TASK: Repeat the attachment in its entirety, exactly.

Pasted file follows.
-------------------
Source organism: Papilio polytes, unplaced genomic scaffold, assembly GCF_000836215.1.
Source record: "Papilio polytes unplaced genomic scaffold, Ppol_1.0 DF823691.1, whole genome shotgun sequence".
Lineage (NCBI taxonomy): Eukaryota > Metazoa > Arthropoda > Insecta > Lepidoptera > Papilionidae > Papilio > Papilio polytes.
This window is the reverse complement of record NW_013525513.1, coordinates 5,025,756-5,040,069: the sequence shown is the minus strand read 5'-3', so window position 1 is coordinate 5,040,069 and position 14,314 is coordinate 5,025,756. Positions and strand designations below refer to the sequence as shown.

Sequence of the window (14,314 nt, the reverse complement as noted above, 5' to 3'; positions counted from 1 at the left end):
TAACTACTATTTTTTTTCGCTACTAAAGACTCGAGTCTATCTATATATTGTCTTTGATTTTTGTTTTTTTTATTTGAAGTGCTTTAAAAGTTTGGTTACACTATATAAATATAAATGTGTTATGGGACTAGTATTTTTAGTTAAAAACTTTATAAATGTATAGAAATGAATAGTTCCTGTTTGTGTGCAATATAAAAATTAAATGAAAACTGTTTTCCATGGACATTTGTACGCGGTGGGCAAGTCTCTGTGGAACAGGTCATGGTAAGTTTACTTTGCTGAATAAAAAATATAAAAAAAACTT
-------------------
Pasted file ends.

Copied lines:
Source organism: Papilio polytes, unplaced genomic scaffold, assembly GCF_000836215.1.
Source record: "Papilio polytes unplaced genomic scaffold, Ppol_1.0 DF823691.1, whole genome shotgun sequence".
Lineage (NCBI taxonomy): Eukaryota > Metazoa > Arthropoda > Insecta > Lepidoptera > Papilionidae > Papilio > Papilio polytes.
This window is the reverse complement of record NW_013525513.1, coordinates 5,025,756-5,040,069: the sequence shown is the minus strand read 5'-3', so window position 1 is coordinate 5,040,069 and position 14,314 is coordinate 5,025,756. Positions and strand designations below refer to the sequence as shown.

Sequence of the window (14,314 nt, the reverse complement as noted above, 5' to 3'; positions counted from 1 at the left end):
TAACTACTATTTTTTTTCGCTACTAAAGACTCGAGTCTATCTATATATTGTCTTTGATTTTTGTTTTTTTTATTTGAAGTGCTTTAAAAGTTTGGTTACACTATATAAATATAAATGTGTTATGGGACTAGTATTTTTAGTTAAAAACTTTATAAATGTATAGAAATGAATAGTTCCTGTTTGTGTGCAATATAAAAATTAAATGAAAACTGTTTTCCATGGACATTTGTACGCGGTGGGCAAGTCTCTGTGGAACAGGTCATGGTAAGTTTACTTTGCTGAATAAAAAATATAAAAAAAACTT